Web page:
Suddenly, here he is, this dreadlocked, tattooed revelation that has burst upon the postseason stage fully formed, as admirable a person as he is a player. How did Brian Grant crash this party, and why didn't we know he was coming? These aren't just the playoffs, these are the conference finals: The pretenders have been banished, and the teams that remain are supposed to have All-Stars and MVP candidates as their foundations, players whose stories America knows intimately. The driving forces are supposed to be Patrick and Reggie, Tim and the Admiral, not someone who has spent most of his career in relative obscurity and in Sacramento--which, until recently, were more or less the same thing.
But here's Grant, the Portland Trail Blazers' power forward and the rock upon which they stand. Rasheed Wallace may be more athletic, Isaiah Rider and Damon Stoudamire more explosive, but Grant is the Blazers' most consistent player. He may look like a bulked-up Bob Marley, but his peers know that he's closer to being the James Brown of the NBA. "He's the hardest-working guy in the league," says Tim Duncan of the San Antonio Spurs. "You've got to respect that cat."
If we had known him better, that cat surely would have had our respect long before now. Had we realized that Grant was a man of such substance, we might have expected his noble postseason performance, in which he has been matched against three All-Stars and has suffered two bell-ringing blows to his face, one of which opened a six-stitch gash over his right eye. We would have known that his struggles against Duncan and the Spurs in last Saturday's Game 1 of the Western Conference finals, an 80-76 Blazers loss in which Grant had only eight points and seven rebounds, wouldn't discourage him. Nor would Monday's heartbreaking 86-85 defeat, as Grant scored 10 points and again grabbed seven boards. The losses only served to inspire him to get his hands dirtier as the series shifted to Portland where a friendlier crowd will greet the Blazers for Friday's Game 3. "Hard work comes naturally to me," Grant says.
Why wouldn't it? While other kids were playing at basketball camps and in AAU leagues, Grant spent many of his teenage summers cutting tobacco in the fields around Georgetown, Ohio, which was considerably more taxing than establishing low-post position. "We hacked away from morning to night, on our knees most of the time, in the heat and humidity," he says. "We'd have to jump snakes. I hate snakes. And there was this stuff that came from the plants--tobacco gum, we called it. It would get in the creases of your hands and in your fingernails. It would be almost a year before you could get it all out."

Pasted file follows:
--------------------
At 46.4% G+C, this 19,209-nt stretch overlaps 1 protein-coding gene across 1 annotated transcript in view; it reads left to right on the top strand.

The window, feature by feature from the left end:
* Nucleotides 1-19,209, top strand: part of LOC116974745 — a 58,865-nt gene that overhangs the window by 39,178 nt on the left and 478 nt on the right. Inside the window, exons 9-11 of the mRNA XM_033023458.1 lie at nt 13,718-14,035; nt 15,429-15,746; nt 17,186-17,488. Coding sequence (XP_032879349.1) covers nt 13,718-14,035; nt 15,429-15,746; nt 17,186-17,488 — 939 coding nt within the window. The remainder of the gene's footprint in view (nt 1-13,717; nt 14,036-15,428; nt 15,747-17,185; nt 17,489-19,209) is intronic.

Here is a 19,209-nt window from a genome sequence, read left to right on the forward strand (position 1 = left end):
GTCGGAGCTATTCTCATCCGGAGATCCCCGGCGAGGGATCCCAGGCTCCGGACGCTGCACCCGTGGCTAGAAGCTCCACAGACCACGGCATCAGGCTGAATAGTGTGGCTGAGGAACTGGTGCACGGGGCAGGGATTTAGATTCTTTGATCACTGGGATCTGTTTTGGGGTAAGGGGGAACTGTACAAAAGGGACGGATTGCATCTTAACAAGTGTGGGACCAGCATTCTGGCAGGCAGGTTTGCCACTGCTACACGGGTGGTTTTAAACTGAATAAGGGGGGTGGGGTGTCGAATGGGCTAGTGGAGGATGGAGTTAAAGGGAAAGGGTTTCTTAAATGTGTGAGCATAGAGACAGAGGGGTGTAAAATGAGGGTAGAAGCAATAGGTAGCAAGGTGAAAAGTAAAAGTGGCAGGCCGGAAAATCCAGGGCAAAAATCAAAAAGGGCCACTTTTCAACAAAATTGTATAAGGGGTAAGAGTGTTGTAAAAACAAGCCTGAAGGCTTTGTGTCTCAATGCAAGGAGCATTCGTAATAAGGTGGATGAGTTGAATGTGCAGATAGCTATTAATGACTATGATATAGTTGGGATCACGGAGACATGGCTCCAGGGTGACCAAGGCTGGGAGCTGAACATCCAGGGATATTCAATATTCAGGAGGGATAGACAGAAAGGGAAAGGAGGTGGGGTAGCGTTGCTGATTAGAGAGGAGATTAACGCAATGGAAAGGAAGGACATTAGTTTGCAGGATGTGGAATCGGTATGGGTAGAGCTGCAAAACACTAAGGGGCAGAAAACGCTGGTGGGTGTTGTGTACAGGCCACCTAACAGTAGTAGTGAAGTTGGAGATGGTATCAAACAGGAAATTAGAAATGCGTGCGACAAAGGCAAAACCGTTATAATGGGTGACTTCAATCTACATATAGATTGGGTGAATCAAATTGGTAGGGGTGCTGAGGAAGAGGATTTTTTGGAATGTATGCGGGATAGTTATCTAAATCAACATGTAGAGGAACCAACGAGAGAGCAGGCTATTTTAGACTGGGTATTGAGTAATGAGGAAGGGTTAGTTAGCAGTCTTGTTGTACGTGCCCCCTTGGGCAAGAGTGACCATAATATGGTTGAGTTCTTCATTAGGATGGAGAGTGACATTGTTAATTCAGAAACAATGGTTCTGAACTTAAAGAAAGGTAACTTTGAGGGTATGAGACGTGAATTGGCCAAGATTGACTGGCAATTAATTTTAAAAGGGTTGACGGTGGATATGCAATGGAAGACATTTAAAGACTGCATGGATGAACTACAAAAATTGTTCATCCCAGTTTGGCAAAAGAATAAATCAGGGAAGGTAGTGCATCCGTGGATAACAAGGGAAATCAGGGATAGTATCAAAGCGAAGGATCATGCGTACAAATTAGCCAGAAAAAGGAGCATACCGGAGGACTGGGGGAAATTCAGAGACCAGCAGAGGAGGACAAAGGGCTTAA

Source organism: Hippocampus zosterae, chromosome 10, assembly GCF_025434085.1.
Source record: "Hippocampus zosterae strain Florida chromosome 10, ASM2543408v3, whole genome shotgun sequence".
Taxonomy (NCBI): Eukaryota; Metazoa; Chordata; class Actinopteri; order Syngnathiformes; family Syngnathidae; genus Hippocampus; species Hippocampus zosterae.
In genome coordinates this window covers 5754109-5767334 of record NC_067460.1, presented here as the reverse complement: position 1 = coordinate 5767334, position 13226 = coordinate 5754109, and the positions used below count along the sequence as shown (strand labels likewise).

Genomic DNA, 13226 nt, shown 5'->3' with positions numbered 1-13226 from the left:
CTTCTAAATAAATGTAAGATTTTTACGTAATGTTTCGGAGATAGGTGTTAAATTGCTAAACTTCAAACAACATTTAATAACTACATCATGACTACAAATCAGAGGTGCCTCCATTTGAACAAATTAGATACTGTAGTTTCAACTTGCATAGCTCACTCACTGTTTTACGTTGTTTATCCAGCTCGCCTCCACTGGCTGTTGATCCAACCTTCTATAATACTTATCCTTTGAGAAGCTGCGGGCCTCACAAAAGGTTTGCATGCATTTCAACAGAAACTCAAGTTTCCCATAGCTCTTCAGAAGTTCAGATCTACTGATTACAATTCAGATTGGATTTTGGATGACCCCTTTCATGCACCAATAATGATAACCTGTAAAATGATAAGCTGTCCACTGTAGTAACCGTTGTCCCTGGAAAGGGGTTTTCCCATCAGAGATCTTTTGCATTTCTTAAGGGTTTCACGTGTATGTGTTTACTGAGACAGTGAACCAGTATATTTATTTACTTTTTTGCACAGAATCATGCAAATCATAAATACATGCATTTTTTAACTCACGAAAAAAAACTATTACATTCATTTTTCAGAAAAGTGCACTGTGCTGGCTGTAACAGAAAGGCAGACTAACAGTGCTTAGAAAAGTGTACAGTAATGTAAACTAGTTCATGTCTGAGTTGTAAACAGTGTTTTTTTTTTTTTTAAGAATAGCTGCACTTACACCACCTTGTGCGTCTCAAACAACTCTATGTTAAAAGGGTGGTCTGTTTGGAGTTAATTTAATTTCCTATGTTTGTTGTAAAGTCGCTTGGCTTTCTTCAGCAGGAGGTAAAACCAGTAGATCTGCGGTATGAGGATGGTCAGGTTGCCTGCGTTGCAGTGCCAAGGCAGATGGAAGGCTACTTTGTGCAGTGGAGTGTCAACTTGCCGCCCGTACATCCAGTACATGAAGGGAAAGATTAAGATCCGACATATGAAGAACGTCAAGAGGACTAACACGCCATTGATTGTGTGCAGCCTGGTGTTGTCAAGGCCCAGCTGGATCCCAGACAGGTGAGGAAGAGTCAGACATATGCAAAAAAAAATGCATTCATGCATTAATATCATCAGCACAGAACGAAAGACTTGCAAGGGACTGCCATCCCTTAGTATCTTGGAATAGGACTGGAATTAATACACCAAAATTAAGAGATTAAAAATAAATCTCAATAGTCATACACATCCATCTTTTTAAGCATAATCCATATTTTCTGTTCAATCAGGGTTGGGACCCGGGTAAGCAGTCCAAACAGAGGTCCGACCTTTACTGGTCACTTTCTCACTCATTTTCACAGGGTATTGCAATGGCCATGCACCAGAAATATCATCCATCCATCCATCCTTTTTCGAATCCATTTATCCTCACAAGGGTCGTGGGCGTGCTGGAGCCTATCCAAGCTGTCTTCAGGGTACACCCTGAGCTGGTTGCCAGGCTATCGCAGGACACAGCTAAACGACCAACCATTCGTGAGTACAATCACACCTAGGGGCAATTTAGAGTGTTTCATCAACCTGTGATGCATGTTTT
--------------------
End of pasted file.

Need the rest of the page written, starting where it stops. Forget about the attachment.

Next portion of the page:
June 6, 1999
Grant is 27 years old and has been in the league for five years, and we really should have been paying attention to him. Then we would have known it was completely in character for him to spend the idle months during the NBA lockout regularly making the two-hour round-trip from Portland to Sublimity, Ore., to visit terminally ill 12-year-old Dash Thomas, a brain cancer victim to whom he dedicated this season after Dash died in February. We already would have known the reason why Grant has become the type of guy who will buy a Santa hat and toys at Christmastime and make spur-of-the-moment visits to children's hospitals, which is the kind of philanthropy that earned him the NBA's J. Walter Kennedy Citizenship Award this year. When he was in second grade, Brian contracted double pneumonia and was in the hospital for weeks. "They had me in this tent, this bubble," he says. "Knowing that your mom was coming when she got off work or your uncles were going to come see you didn't keep you from feeling lonely all the time. I'll always remember that feeling. That's why I go see kids in the hospital a lot."
Maybe now you're beginning to understand what Blazers forward Walt Williams means when he says solemnly, "Brian Grant is a man." Maybe you can see why Grant, who had never advanced beyond the first round of the playoffs before this season, hasn't wilted under playoff pressure, why the brutal elbows to his head from Karl Malone during the Blazers' second-round series against the Utah Jazz left him only momentarily rattled. When Grant wasn't cutting tobacco, baling hay or playing basketball, he often watched his father and uncles work at a factory welding boxcars. He saw the way they sliced potatoes in half and placed them over their eyes to soothe the pain of the flash burns they got when the flame passed too close to their faces. One night Grant's father came home from work with a patch over his eye from having been hit by an errant piece of hot metal. "A cut on my eyebrow?" Grant says. "I mean, stitch it up and let's play."